It’s now been eight years since Shawn “Jay Z” Carter was first sued for allegedly lifting an Egyptian tune for his mega-hit “Big Pimpin.” On October 13, he is scheduled to defend himself at trial. But the proceeding is potentially being delayed over what Jay Z’s side frames as the other side’s “gamesmanship.”
In court papers on Friday, defendants told the judge they’ve learned that the plaintiff, Osama Ahmed Fahmy — the nephew of Baligh Hamdi, whose composition “Khosara, Khosara” is at the heart of the copyright lawsuit — won’t be attending the trial. They say they were noticed that Fahmy was experiencing a “medical condition” and that instead of appearing live, Fahmy’s testimony would come via a six-year-old deposition.
This isn’t acceptable, they say.
“Plaintiff’s eleventh-hour gambit is an obvious attempt to avoid cross-examination at trial,” states the defendants’ legal brief. “It should not be sanctioned by this Court.”
In the lawsuit, Fahmy is asserting that Jay Z, Tim “Timbaland” Mosley, EMI, Universal Music and others don’t have rights to use “Khosara.” The defendants argue otherwise, pointing to a licensing agreement with an Egyptian outfit that had worked out an arrangement with Hamdi’s heirs. Old deal work, as well as an interpretation of a licensing contract under Egyptian law, will be the centerpiece of the liability phase of the trial, which is why Jay Z’s lawyers want him to appear in court.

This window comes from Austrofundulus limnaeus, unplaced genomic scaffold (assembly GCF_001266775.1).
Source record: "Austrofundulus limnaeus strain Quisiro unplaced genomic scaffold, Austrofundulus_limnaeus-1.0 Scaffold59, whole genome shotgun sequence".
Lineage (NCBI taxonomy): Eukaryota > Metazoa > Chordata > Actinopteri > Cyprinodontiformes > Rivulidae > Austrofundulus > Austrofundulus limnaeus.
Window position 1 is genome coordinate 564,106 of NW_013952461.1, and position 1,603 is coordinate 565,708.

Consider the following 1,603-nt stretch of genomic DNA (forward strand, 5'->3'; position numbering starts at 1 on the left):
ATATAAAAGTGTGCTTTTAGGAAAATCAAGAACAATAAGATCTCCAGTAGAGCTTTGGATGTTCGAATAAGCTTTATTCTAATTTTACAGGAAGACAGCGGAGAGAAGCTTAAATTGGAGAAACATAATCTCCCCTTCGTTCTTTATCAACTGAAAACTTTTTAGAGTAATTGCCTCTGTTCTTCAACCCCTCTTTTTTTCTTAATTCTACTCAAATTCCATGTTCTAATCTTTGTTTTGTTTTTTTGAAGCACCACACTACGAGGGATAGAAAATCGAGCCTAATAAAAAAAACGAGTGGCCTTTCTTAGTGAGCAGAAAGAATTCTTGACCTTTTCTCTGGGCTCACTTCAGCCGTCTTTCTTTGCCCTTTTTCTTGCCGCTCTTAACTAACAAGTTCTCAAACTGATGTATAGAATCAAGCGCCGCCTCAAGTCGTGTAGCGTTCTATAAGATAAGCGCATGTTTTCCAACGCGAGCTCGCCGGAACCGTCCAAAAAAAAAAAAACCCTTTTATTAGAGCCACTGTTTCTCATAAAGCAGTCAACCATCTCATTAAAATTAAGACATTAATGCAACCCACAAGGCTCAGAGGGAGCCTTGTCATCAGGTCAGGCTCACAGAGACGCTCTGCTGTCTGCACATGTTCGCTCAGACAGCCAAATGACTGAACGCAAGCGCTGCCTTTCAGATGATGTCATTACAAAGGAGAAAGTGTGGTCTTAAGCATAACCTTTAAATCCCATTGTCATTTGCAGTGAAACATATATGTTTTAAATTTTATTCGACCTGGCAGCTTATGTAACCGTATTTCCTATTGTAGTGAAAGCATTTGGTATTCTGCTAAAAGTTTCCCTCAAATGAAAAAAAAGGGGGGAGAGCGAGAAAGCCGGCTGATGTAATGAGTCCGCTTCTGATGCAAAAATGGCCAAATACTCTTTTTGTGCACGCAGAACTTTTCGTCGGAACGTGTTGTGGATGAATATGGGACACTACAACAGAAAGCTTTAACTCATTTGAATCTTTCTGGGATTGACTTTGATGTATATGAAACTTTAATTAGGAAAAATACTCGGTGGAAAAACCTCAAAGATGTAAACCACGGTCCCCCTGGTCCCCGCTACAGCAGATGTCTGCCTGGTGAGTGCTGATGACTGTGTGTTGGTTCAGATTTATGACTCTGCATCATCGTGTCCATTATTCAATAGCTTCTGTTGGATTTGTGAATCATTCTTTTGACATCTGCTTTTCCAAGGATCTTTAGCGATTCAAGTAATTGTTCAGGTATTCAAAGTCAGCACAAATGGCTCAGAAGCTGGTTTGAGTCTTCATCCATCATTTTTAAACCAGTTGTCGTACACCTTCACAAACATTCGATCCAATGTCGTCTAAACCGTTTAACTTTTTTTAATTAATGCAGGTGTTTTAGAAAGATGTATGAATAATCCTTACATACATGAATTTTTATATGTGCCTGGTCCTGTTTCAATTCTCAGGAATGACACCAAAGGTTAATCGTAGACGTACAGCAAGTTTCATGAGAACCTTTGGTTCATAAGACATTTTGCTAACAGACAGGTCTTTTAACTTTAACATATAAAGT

The defendants’ lawyers say they received a “note ostensibly from a doctor in Egypt, yet written in English. Shockingly, the note is dated September 13, 2015 — three days before the September 16, 2015 pretrial conference. It states vaguely that Mr. Fahmy has a heart condition, that he is ‘currently’ unstable and that he cannot ‘travel by airplane for long distance.’ The note indicates that the Plaintiff’s condition is longstanding — there is no indication of new or recent changes which affect his ability to travel.”
The defendants are accusing Fahmy’s side of “concealing” this information until the very last moment before trial. They want to delay the trial so they can have a chance to depose him, or in the alternative, preclude use of the six-year-old deposition.
The plaintiffs likely need Fahmy’s testimony to demonstrate he held onto the rights to approve of use of “Khosara.” If they can show this, plus demonstrate that “Big Pimpin” is a copyright infringement and not fair use of “Khosara,” the trial would move to a damages phase where there could be discussion of Jay Z’s revenue over the past 15 years since his hit came out. This includes his concert deal with Live Nation, which the defendants have likened to the secretive Coca Cola formula.